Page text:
The world is indeed changing. Yet again. And always. 

The question isn’t really do you like what’s happening? The question is are you ready?

Sounds like a great coaching opportunity. More to come from me on this……you can count on it!

 Eileen 

That Balance Thing…oh yeah….when I have more time.

February 22, 2007

The funny thing about that phrase “Time Management” is that it technically makes no sense at all.  You can’t manage time — i.e. you can’t change it; manipulate it; add or delete it. It’s pretty much a done deal. We each get the same amount doled out: 7 days a week; 24 hrs; 60 minute per hour….you get the point?

You can, however, manage yourself in time….i.e. what you do with your time; how you feel about your ‘time’; how you ‘be’ in it (mindset; energy level; focus of attention, etc.). We really should be calling it ‘Self Management’ but that wouldn’t be as appealing a ‘brand’. So ‘Time Management’ it is……

 In any case, the topic is of interest to most people today who are working hard and trying to squeeze in as much as they can in their time. One of the top complaints people have is ‘not enough time!” In fact, I was just quoted in an article  in Investment Executive (trade publication for financial industry and advisors) on this issue. They did a whole section called: Time Out with articles about balance; life outside of ‘work’; wellness; etc. It was a great report and relevant for anyone – not just advisors.  Check out the full report here.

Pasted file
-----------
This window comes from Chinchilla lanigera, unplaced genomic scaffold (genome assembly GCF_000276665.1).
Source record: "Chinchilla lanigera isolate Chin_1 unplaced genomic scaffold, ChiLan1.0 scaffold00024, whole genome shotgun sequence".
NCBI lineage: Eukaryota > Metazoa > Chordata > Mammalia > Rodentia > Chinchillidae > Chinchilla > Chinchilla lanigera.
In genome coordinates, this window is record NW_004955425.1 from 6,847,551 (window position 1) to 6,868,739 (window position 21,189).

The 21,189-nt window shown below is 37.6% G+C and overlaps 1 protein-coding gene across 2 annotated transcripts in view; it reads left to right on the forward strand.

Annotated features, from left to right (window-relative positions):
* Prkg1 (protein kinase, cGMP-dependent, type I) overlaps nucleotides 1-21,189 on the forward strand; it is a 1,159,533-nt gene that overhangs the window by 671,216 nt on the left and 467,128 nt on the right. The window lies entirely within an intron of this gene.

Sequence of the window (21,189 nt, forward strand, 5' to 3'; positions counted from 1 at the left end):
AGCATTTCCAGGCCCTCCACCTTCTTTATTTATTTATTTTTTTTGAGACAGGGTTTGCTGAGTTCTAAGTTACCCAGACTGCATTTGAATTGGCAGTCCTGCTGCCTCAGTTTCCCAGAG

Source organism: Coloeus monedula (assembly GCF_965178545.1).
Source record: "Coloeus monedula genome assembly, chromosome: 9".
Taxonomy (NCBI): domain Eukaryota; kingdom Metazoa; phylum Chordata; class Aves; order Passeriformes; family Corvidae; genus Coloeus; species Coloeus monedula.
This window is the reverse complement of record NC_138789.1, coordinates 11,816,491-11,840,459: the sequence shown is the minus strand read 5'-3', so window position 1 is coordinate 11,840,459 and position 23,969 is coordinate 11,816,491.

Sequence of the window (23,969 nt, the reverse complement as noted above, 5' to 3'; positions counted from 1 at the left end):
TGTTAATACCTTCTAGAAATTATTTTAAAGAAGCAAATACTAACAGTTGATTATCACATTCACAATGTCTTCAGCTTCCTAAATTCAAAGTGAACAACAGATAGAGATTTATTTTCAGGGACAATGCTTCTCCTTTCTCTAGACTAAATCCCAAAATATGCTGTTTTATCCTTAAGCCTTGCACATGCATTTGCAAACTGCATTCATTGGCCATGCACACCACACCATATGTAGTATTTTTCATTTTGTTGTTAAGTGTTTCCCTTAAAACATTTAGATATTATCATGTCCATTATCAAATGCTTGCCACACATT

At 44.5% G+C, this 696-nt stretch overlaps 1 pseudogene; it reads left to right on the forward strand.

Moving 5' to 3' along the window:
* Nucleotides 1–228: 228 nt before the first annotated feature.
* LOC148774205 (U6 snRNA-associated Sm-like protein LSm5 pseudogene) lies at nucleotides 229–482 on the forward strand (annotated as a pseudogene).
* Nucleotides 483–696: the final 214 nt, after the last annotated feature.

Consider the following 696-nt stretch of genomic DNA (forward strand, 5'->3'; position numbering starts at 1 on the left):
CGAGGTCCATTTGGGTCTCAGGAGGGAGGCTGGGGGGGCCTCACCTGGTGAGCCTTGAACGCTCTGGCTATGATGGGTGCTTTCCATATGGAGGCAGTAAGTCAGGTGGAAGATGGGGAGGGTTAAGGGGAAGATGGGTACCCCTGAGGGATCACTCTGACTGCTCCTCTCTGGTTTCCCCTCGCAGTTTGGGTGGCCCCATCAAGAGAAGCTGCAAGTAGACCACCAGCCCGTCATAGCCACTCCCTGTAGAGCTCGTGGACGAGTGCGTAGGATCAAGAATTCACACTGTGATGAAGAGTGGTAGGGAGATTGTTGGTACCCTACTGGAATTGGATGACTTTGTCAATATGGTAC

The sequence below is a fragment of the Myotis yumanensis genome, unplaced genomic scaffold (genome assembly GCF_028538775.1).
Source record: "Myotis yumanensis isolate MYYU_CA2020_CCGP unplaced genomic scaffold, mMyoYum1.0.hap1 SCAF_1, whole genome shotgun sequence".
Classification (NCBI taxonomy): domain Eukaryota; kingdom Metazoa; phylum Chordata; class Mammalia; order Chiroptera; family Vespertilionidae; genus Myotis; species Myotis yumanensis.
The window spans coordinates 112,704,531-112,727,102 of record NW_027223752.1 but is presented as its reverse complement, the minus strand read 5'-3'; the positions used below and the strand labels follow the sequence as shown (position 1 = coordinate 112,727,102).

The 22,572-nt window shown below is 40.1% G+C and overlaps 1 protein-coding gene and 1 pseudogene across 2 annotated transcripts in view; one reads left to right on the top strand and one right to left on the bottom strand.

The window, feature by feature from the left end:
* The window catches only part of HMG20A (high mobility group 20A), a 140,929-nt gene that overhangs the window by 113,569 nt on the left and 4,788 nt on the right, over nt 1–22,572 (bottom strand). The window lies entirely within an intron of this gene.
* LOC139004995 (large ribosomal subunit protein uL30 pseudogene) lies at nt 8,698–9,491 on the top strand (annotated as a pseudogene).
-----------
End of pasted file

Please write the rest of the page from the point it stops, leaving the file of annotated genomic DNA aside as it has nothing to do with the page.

So how are you managing yourself in time? A few thought-starters to consider:

  • To do or not to do lists? Addicted to your list? Is your life one big list of ‘to do’s’? What about doing a ‘to not do’ list? What would that look like? What can you stop doing that will free up some more time to do stuff that really matters to you?
  • Speaking of what really matters – when was the last time you took some time to clarify that for yourself? Our priorities shift as our life evolves…..
  • Which of your priorities make it on your ‘to do’ list? Often we use lists (or scheduling/agenda) for the stuff ‘we have to do’ (responsibilities, errands and appointments we don’t want to forget). Ironically, what is often missing is the stuff that we really want to have in our life. How come those things aren’t on your list or scheduled in the agenda? Why aren’t they a priority? What difference would they make in your success and fulfillment factor (TGIM!) if you did make them a priority?
  • Pay yourself first or last? The ‘pay yourself first’ idea is actually a financial planning tip (put away savings right away otherwise there will be no $ left at the end of the week). Well, same goes for time. If the stuff that makes the ‘good life’ (to you) isn’t on your list upfront – how do you ensure it happens? Do you give away all your time servng everyone else first and hope some is left over for you? Or do you make sure you put some aside right away?